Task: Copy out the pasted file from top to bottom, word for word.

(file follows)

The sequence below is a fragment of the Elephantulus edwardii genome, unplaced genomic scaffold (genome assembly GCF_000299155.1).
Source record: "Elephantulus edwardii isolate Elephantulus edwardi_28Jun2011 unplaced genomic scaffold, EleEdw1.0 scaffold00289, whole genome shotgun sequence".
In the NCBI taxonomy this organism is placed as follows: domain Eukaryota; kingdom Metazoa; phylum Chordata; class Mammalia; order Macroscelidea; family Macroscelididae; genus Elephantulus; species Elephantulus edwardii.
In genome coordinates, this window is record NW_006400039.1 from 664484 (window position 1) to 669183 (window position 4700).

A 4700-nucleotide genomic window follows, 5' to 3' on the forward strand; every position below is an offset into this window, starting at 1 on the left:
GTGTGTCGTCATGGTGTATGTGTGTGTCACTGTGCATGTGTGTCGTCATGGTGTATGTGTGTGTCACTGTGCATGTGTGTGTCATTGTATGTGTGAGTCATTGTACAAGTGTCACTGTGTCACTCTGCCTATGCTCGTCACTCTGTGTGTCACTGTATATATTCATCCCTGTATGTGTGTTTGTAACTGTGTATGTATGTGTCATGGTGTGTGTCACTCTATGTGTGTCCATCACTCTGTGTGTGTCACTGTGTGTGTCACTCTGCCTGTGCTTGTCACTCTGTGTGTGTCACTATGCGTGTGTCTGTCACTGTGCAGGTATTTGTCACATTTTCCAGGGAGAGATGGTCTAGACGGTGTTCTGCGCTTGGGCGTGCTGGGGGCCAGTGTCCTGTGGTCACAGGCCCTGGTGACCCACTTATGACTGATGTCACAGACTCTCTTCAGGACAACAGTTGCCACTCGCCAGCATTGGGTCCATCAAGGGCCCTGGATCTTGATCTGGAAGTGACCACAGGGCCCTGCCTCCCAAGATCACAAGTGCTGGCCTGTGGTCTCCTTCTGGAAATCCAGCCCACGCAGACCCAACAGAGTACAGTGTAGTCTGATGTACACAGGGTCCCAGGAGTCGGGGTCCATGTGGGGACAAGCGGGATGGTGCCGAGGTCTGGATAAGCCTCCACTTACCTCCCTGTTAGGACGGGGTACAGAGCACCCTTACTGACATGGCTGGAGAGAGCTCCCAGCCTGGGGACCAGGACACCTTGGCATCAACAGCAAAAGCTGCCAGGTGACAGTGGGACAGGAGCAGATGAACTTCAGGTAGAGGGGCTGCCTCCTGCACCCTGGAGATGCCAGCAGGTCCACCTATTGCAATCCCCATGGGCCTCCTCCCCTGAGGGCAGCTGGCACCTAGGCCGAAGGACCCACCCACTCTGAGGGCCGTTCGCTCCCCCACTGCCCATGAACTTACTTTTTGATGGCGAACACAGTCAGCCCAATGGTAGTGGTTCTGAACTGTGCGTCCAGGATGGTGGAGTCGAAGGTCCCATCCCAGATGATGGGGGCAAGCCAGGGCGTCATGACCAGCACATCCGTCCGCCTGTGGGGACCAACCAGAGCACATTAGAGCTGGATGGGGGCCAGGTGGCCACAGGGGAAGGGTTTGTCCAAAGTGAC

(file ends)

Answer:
The sequence below is a fragment of the Elephantulus edwardii genome, unplaced genomic scaffold (genome assembly GCF_000299155.1).
Source record: "Elephantulus edwardii isolate Elephantulus edwardi_28Jun2011 unplaced genomic scaffold, EleEdw1.0 scaffold00289, whole genome shotgun sequence".
In the NCBI taxonomy this organism is placed as follows: domain Eukaryota; kingdom Metazoa; phylum Chordata; class Mammalia; order Macroscelidea; family Macroscelididae; genus Elephantulus; species Elephantulus edwardii.
In genome coordinates, this window is record NW_006400039.1 from 664484 (window position 1) to 669183 (window position 4700).

A 4700-nucleotide genomic window follows, 5' to 3' on the forward strand; every position below is an offset into this window, starting at 1 on the left:
GTGTGTCGTCATGGTGTATGTGTGTGTCACTGTGCATGTGTGTCGTCATGGTGTATGTGTGTGTCACTGTGCATGTGTGTGTCATTGTATGTGTGAGTCATTGTACAAGTGTCACTGTGTCACTCTGCCTATGCTCGTCACTCTGTGTGTCACTGTATATATTCATCCCTGTATGTGTGTTTGTAACTGTGTATGTATGTGTCATGGTGTGTGTCACTCTATGTGTGTCCATCACTCTGTGTGTGTCACTGTGTGTGTCACTCTGCCTGTGCTTGTCACTCTGTGTGTGTCACTATGCGTGTGTCTGTCACTGTGCAGGTATTTGTCACATTTTCCAGGGAGAGATGGTCTAGACGGTGTTCTGCGCTTGGGCGTGCTGGGGGCCAGTGTCCTGTGGTCACAGGCCCTGGTGACCCACTTATGACTGATGTCACAGACTCTCTTCAGGACAACAGTTGCCACTCGCCAGCATTGGGTCCATCAAGGGCCCTGGATCTTGATCTGGAAGTGACCACAGGGCCCTGCCTCCCAAGATCACAAGTGCTGGCCTGTGGTCTCCTTCTGGAAATCCAGCCCACGCAGACCCAACAGAGTACAGTGTAGTCTGATGTACACAGGGTCCCAGGAGTCGGGGTCCATGTGGGGACAAGCGGGATGGTGCCGAGGTCTGGATAAGCCTCCACTTACCTCCCTGTTAGGACGGGGTACAGAGCACCCTTACTGACATGGCTGGAGAGAGCTCCCAGCCTGGGGACCAGGACACCTTGGCATCAACAGCAAAAGCTGCCAGGTGACAGTGGGACAGGAGCAGATGAACTTCAGGTAGAGGGGCTGCCTCCTGCACCCTGGAGATGCCAGCAGGTCCACCTATTGCAATCCCCATGGGCCTCCTCCCCTGAGGGCAGCTGGCACCTAGGCCGAAGGACCCACCCACTCTGAGGGCCGTTCGCTCCCCCACTGCCCATGAACTTACTTTTTGATGGCGAACACAGTCAGCCCAATGGTAGTGGTTCTGAACTGTGCGTCCAGGATGGTGGAGTCGAAGGTCCCATCCCAGATGATGGGGGCAAGCCAGGGCGTCATGACCAGCACATCCGTCCGCCTGTGGGGACCAACCAGAGCACATTAGAGCTGGATGGGGGCCAGGTGGCCACAGGGGAAGGGTTTGTCCAAAGTGAC